The Yukon 5 Cinema to Be Demolished ASAP

When it originally opened in 1982, the Yukon 5 Cinema was the biggest thing to happen to the rural outskirt, at least until they unveiled Garth Brooks Boulevard years later; that’s the street where, ironically enough, this once-loved theater was located on, in the Chisholm Shopping Center.

Formerly a part of the ailing Silver Cinemas chain—a Landmark Theatres property with only three movie-houses remaining in the country—despite renovations in 2007, the theater closed for good in 2014. After years of wishing, hoping and praying for an offer to reopen and re-renovate the place, currently the Yukon 5 is set to be demolished “as soon as possible,” according to a recent piece in the Yukon Progress.

I thought I had never been to this theater before, until I remembered I went on a rather unspectacular date (with a former Israeli soldier who was far too good for me, natch) there in 1998, where we saw Stepmom, starring Susan Sarandon and Julia Roberts. While the weepy flick was mostly forgettable, apparently it wasn’t as forgettable as the theater, which very much reminded me—if I’m remembering correctly—of a Carmike Theatre.

Still, it got the job done, entertainment-wise, I suppose. But, you know, when someone like me hears that they’re going to turn the area into a useless parking lot once the theater is ultimately leveled, as a longtime (and mostly pretentious) cineaste, it gives my heart a momentary brain-wrap.

From the Yukon Progress:

“It’s not a ‘need’ for parking, but that’s what we’re going to do,” Hattis said. “Ultimately, maybe there will be a different type of building. Whatever we do, it will be less costly to build new than it would be to try to convert that building.”

Much like the way the drive-in is now a relic of the past, it seems as though these small-town theaters are the next thing to be phased out of our decaying culture. However, with the far flashier AMC West Pointe 8, located at 12825 NW 10th Street—which underwent their own renovations last year—still doing what I can only assume is gangbusters business, Yukon residents won’t be missing out on any of Hollywood’s ho-hum blockbusters any time in the near future.

Meanwhile, the next chance I get to shop at the Chisholm—if ever—I’ll lay a small bouquet of celluloid and roses down on the new parking lot’s dark asphalt, saying a cinematic farewell to yet another one of the Metro’s defunct movie-houses.

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Follow Louis on Twitter at @LouisFowler and Instagram at @louisfowler78.

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10 Responses


  1. Very sad. I remember watching several movies here in the 90’s when I lived in Yukon.


  2. After countless failed attempts to gain unchaperoned access to R-rated movies in theaters around OKC, there remained but one untried. And it was at that theater that my years-long mission finally succeeded. That theater was The Yukon 5, and the movie was Porkys. The boobies I gazed upon during that 90-minute cinematic masterpiece cemented my life’s calling as a booby connoisseur. I seek not your pity, though, as it has truly been my pleasure.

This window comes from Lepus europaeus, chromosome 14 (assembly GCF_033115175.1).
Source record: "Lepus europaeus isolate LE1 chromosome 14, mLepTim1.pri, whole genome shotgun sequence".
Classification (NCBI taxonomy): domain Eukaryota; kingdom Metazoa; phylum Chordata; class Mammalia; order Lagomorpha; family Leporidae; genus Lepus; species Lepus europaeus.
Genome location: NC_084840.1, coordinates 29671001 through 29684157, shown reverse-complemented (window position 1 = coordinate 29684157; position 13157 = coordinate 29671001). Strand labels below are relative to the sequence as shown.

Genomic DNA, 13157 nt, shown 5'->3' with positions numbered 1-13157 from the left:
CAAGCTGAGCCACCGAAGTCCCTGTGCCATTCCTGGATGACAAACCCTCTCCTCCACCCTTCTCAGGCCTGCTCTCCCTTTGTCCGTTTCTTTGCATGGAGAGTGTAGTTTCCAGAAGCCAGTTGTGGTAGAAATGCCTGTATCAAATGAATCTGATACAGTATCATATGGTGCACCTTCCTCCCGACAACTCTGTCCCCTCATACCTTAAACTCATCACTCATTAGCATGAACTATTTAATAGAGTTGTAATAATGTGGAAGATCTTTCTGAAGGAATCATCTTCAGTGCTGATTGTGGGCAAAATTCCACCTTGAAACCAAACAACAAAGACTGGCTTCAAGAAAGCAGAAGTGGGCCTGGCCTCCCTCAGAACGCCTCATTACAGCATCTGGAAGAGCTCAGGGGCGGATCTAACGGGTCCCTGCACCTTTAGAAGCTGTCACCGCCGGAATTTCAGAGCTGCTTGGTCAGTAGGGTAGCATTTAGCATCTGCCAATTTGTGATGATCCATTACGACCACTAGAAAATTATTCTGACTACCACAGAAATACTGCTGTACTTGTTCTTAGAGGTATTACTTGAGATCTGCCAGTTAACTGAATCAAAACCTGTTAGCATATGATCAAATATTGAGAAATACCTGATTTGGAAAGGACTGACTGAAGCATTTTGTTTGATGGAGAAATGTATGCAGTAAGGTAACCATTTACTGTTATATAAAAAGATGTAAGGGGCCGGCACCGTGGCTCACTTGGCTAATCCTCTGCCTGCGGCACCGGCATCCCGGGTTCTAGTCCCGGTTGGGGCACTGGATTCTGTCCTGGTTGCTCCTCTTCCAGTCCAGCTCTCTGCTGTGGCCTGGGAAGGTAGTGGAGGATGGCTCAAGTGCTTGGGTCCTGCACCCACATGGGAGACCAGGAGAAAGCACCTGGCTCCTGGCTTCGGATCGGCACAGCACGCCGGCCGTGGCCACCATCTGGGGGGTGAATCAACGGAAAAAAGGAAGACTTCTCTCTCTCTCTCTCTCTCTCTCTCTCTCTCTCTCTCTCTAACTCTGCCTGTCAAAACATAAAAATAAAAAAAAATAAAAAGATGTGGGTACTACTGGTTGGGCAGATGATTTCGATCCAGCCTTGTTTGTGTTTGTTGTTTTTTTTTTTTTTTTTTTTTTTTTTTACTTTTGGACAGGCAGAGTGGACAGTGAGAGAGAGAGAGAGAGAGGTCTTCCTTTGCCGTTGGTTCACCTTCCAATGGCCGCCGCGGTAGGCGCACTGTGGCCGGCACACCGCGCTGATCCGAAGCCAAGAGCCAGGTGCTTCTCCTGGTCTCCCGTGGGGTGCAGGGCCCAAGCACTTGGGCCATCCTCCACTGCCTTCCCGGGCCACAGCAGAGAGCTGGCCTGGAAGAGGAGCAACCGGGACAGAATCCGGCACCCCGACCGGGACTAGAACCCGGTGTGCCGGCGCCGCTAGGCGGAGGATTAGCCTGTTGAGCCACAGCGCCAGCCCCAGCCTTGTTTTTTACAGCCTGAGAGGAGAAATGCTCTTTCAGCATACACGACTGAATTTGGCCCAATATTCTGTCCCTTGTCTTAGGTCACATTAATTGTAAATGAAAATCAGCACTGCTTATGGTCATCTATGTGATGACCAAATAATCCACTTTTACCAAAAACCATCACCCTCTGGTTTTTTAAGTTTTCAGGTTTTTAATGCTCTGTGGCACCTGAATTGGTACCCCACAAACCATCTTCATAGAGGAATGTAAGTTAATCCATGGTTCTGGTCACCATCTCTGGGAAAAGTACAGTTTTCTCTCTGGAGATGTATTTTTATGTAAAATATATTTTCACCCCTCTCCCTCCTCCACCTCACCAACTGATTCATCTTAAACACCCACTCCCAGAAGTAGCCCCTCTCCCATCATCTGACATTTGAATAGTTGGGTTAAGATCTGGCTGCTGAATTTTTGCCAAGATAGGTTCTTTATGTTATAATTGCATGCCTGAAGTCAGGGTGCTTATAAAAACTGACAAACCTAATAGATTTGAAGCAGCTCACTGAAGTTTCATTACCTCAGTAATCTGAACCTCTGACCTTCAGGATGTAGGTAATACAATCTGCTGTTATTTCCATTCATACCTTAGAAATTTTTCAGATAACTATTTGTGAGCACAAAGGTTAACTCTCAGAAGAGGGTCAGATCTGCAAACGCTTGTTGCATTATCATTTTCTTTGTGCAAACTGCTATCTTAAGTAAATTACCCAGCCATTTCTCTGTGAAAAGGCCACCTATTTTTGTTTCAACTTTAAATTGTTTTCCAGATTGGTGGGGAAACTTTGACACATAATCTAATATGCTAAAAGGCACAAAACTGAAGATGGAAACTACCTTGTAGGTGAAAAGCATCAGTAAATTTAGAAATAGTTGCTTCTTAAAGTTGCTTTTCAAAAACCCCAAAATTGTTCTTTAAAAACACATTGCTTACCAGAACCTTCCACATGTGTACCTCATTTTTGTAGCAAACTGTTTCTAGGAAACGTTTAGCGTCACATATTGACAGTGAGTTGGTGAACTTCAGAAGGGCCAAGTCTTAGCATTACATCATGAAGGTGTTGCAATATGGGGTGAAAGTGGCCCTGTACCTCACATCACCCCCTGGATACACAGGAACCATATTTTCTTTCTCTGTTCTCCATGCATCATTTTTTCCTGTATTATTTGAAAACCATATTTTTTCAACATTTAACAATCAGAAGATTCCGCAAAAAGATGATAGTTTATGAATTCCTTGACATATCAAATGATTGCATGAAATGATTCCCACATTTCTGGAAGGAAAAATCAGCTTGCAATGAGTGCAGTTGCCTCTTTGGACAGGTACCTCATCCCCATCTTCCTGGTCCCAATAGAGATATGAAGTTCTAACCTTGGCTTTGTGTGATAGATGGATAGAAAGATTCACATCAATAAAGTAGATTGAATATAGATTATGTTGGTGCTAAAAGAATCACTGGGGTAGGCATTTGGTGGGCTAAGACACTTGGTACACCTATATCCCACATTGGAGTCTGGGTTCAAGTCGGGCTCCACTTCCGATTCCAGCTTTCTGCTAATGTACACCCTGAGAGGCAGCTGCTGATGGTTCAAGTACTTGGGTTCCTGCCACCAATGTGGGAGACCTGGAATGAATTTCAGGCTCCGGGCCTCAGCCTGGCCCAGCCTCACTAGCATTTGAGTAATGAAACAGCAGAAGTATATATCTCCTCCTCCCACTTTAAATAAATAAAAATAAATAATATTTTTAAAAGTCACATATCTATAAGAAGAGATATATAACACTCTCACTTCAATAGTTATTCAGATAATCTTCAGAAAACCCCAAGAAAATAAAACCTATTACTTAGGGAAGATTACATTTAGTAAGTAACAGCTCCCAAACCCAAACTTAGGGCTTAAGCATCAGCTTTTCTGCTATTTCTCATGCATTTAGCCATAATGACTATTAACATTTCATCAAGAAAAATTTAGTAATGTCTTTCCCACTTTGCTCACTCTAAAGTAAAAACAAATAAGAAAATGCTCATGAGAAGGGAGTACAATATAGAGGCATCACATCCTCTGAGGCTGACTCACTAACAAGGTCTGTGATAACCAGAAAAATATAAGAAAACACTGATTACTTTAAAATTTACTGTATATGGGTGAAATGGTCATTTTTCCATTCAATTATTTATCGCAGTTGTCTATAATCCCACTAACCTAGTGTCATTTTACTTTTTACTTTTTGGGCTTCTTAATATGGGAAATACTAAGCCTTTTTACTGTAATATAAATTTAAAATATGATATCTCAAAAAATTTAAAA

Viva Yukon 5!


    1. It was known for not enforcing age restrictions when I attended YHS around that same time. We lived in Surrey Hills and usually patronized food and entertainment venues along Northwest Highway but when my brother and I wanted to see R-rated films, a night time trip into Yukon was the way to do it. I remember seeing Porky’s there, too, along with 48 Hrs.


  3. Haha. I worked on Stepmom back in 1997-8. Stupid title. Sony offered $5000 if anyone on crew came up with a better title. I submitted “Dead Mom Walking”. Didn’t win. But I got to spend six months in Manhattan on Sony’s dime. Never been to Yukon beyond I40 drive bys even though I moved back to OKC in 2013. But I am in the exact same boat as you with regards to old theaters and parking lots and Israeli soldiers.


  4. Today I learned what a brainwrap is, and learned a lot about film projection from the rabbit hole it led me down.

    Thanks, Lucas!


  5. We used to go there a lot when our boys were small, back in the 80’s and 90’s. You could see first run movies at a cheaper price, and the popcorn was really good. The people that managed it were very nice. Sorry to see it go. We always had a fun experience there.


  6. Growing up in Banner in the 80’s, I have seen many a flicks in that building. So long old friend.


  7. Was a great theater once. It aged, renovated, continued to age. It’s last success was under Larry, the last successful manager, was a great man that worked hard to keep up dilapidated plumbing and overcome the poor state ofmaintenance. Larry unexpectedly died from what should have been a simple surgery and no one had his vision and drive to make Cinema Five a continuing success. We need another theater. Perhaps it’s time to build one at the corner of hwys 92 and 152. Rest in peace, Larry, miss you, your service and enthusiasm.


    1. Before Gas Prices skyrocketed in the early 2000’s, it was a great place for a divorced Mom on a budget to take her kids to the movies. I definitely saw it go downhill after the long time Manager, Larry (?) died.


  8. The fact that the Cinema 5 is located on Garth Brooks Boulevard is not even within shouting distance of “ironic.”

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